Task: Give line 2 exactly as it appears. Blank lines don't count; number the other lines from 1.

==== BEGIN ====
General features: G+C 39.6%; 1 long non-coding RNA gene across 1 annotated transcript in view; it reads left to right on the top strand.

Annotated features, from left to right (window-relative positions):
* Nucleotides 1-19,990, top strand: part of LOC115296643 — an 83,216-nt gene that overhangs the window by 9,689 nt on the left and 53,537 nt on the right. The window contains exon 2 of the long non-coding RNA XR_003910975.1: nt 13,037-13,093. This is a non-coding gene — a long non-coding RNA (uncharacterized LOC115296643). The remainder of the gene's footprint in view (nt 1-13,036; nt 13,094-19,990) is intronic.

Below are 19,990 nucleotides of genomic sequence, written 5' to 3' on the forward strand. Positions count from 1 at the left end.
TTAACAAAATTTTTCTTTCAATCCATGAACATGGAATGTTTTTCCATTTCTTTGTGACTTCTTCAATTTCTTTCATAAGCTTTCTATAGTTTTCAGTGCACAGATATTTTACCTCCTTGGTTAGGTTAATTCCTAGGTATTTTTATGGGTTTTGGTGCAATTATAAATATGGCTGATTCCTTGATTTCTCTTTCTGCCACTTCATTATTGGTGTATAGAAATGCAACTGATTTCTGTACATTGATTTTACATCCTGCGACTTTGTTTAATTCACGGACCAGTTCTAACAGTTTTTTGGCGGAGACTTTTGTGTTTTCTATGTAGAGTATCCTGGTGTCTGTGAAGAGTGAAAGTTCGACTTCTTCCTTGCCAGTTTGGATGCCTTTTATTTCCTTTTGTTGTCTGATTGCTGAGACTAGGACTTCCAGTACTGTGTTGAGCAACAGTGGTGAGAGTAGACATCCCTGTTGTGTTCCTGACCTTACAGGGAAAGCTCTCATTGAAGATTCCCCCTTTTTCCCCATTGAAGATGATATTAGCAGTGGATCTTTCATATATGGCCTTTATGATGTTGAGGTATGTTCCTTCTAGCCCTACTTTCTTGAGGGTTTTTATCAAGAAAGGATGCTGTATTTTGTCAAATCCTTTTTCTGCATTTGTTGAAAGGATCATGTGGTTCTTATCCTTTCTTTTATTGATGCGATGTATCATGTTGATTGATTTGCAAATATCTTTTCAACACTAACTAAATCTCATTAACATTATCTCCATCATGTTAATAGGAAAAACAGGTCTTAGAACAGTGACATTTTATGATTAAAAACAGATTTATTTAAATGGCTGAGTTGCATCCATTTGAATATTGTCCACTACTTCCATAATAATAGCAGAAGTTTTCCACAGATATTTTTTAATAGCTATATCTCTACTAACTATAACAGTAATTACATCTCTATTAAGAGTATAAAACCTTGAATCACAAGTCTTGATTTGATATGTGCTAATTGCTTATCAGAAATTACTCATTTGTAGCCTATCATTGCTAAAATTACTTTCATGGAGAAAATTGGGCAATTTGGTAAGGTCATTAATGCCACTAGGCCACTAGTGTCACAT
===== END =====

Annotated features, from left to right (window-relative positions):